Starting the engine.

Marshall Islands

June 22, 2016 | Flight distance: 1028 nm | Hours in the air: 2.45

For the first time we were greeted by not so nice weather, in the morning that is. We decided to rent a car (some would call it a wreck) and drive up and down the slim island. Places of interest were supermarkets, official buildings and of course normal street life which came across like a run down small US town from the 80ies transplanted into a tropical setting. The strong American influence can not be overseen whether it’s cars, food or way of shopping. The locals certainly seems to be happy which is all that counts and we managed to find a nice place to have our “departing dinner” complemented by some decent wine we were scouting for around town all day. Major Tom made the impossible happen which means that we move our schedule one day ahead leaving for Pohnpei tomorrow.

 

Facts & figures

The Marshall Islands are located near the equator, slightly west of the International Date Line. Geographically, the country is part of the larger island group of Micronesia. The country’s population of around 53’000 people is spread out over 29 coral atolls, comprising 1’156 individual islands and islets. The islands share maritime boundaries with the Federated States of Micronesia to the west, Wake Island to the north, Kiribati to the south-east, and Nauru to the south. More than have of the islanders live on Majuro, which contains the capital.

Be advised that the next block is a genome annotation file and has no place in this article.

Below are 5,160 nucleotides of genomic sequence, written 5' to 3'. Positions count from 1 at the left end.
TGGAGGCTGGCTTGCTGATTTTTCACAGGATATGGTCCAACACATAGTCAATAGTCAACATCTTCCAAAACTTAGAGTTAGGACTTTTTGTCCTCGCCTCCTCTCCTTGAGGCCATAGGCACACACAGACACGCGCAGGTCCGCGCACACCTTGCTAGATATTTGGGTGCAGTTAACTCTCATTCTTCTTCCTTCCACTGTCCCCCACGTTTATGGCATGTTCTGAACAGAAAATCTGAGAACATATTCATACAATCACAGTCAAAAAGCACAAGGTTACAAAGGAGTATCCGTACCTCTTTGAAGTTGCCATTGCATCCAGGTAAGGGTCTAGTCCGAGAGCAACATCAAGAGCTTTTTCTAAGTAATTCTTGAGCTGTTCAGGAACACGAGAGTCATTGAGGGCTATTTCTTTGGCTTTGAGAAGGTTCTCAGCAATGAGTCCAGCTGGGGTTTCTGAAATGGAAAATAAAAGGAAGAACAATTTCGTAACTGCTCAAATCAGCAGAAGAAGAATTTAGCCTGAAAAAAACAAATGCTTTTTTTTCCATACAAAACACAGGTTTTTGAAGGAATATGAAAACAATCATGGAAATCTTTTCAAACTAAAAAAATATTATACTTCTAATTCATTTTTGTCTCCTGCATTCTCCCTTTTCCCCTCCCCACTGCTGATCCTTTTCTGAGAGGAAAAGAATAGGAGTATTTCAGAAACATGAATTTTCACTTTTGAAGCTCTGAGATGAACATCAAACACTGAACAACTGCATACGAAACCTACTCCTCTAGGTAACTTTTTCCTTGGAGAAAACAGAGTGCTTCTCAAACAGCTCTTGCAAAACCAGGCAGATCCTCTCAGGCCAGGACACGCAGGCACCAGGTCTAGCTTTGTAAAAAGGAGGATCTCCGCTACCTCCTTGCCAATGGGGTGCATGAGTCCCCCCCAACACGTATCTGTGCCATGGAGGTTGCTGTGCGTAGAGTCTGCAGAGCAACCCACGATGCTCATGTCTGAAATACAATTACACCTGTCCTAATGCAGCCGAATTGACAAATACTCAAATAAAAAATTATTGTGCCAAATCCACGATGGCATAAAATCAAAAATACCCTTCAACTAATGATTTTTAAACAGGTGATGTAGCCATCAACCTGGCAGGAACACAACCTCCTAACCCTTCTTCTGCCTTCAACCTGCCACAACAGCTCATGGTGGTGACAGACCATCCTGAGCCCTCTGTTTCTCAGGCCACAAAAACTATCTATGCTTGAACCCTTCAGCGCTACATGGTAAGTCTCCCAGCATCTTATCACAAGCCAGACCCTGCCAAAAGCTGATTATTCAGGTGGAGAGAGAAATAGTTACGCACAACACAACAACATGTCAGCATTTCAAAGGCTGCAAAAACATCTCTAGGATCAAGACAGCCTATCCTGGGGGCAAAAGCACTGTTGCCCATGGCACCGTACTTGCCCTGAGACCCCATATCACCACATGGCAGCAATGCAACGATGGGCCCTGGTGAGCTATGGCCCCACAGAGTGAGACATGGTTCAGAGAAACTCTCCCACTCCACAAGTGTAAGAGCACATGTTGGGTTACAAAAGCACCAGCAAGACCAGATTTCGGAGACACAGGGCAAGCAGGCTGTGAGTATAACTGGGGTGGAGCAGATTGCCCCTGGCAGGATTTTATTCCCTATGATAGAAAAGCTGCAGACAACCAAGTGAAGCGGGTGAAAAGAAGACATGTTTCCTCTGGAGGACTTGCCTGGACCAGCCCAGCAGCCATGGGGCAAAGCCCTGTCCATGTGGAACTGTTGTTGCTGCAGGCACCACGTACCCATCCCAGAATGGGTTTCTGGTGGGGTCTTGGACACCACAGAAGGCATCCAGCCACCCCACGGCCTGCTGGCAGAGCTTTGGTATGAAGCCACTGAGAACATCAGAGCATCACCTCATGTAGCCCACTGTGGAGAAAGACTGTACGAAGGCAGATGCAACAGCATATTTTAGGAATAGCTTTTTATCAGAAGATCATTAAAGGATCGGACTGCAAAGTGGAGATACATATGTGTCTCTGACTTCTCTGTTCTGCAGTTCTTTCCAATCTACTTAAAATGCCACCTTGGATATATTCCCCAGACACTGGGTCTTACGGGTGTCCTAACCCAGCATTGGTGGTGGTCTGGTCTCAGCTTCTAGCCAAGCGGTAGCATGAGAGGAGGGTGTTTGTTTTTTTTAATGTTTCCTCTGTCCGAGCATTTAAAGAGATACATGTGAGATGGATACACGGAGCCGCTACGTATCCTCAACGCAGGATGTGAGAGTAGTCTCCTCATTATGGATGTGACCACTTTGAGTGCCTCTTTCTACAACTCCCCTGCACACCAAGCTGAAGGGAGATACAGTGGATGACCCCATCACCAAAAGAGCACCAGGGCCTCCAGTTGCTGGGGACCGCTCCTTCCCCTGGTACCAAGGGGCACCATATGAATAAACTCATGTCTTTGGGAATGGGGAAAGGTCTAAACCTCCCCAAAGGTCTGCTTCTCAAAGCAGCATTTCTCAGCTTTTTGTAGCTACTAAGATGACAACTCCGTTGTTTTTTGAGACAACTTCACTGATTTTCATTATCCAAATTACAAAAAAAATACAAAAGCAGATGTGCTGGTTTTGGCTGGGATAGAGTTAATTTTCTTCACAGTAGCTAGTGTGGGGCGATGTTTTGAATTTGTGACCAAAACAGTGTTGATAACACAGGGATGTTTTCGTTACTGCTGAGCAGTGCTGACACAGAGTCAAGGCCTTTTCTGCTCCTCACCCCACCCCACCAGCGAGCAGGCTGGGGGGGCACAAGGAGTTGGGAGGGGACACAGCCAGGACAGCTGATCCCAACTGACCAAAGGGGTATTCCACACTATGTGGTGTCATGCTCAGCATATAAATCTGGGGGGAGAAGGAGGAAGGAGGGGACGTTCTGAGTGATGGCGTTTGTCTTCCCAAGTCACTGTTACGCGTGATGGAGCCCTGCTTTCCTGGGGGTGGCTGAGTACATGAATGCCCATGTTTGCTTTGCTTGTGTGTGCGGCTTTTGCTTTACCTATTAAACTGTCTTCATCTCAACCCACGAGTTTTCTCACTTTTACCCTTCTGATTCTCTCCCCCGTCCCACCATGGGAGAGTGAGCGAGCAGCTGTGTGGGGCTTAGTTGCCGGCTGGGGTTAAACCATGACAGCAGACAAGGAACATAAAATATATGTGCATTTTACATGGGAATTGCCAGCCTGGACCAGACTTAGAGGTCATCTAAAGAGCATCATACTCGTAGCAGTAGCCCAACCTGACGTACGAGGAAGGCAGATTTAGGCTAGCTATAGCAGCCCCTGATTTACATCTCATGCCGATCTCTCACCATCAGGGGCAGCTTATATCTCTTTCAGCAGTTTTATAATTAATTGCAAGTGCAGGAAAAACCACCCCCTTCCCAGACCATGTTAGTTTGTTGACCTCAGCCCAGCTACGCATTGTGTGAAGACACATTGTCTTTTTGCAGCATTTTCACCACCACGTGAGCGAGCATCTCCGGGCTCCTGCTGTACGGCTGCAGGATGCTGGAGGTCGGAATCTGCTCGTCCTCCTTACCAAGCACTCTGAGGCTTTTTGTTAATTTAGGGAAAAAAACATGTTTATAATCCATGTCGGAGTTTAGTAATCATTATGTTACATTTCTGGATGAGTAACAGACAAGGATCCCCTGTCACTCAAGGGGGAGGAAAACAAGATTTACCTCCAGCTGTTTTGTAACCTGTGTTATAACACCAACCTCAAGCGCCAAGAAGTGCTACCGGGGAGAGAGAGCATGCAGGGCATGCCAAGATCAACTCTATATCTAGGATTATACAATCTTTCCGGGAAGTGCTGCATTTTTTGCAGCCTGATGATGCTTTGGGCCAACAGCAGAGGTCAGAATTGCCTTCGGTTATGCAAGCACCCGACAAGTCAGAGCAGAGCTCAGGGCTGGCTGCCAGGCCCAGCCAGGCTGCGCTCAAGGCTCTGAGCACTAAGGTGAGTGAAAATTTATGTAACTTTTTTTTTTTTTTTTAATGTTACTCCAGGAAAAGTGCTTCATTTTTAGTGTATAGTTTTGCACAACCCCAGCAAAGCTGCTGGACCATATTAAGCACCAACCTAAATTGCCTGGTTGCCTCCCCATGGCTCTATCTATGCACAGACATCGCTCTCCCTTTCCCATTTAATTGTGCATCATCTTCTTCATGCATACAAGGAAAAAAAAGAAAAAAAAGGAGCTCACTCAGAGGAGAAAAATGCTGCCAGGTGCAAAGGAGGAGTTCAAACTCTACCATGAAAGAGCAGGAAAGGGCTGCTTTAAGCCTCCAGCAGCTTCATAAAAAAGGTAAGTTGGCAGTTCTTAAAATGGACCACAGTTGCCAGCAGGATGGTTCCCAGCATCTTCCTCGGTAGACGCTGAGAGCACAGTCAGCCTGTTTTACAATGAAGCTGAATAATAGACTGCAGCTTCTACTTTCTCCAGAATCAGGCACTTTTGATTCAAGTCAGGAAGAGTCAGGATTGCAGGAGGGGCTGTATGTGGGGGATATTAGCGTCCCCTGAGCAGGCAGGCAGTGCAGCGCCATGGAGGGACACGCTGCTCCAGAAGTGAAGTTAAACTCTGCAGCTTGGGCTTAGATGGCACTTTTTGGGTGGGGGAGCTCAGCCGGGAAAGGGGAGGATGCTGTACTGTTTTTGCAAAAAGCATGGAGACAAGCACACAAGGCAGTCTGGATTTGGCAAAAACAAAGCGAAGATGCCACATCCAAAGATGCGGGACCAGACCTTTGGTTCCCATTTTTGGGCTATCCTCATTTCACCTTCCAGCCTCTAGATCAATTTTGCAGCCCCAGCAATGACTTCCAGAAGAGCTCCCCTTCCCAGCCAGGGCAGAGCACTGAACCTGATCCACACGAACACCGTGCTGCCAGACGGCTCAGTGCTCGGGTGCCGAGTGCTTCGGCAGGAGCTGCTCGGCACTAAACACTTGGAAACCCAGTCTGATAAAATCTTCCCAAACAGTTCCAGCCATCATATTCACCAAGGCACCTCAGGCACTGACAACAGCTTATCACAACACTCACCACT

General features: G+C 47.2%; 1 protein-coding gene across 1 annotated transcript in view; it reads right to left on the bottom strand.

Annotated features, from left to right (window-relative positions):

The Bikini atoll, located on the western end of its territory, is sadly renowned for the first past WW II atomic tests starting in 1946. Some of the area remains contaminated despite of the assurance by the Americans at the time.

Micronesian colonists gradually settled the Marshall Islands during the 2nd millennium BC, with inter-island navigation made possible using traditional stick charts. Europeans first visited in the 1520s, with Spanish explorer Alonso de Salazar sighting an atoll in August 1526. Other expeditions by Spanish and English ships followed. The islands derive their name from British explorer John Marshall, who visited in 1788.

The European powers recognized Spanish sovereignty over the islands in 1874. Spain sold the islands to the German Empire in 1884, and they became part of German New Guinea in 1885. In World War I the Empire of Japan occupied the Marshall Islands, which in 1919 the League of Nations combined with other former German territories to form the South Pacific Mandate. In WW II, the United States conquered the islands in the Gilbert and Marshall Islands campaign. After the war, the Marshall Islands were then consolidated into the Trust Territory of the Pacific Islands governed by the US. Self-government was achieved in 1979, and full sovereignty in 1986, under a Compact of Free Association with the United States. Marshall Islands has been a United Nations member state since 1991.

 

 

Nauru
Pohnpei Island (FSM)

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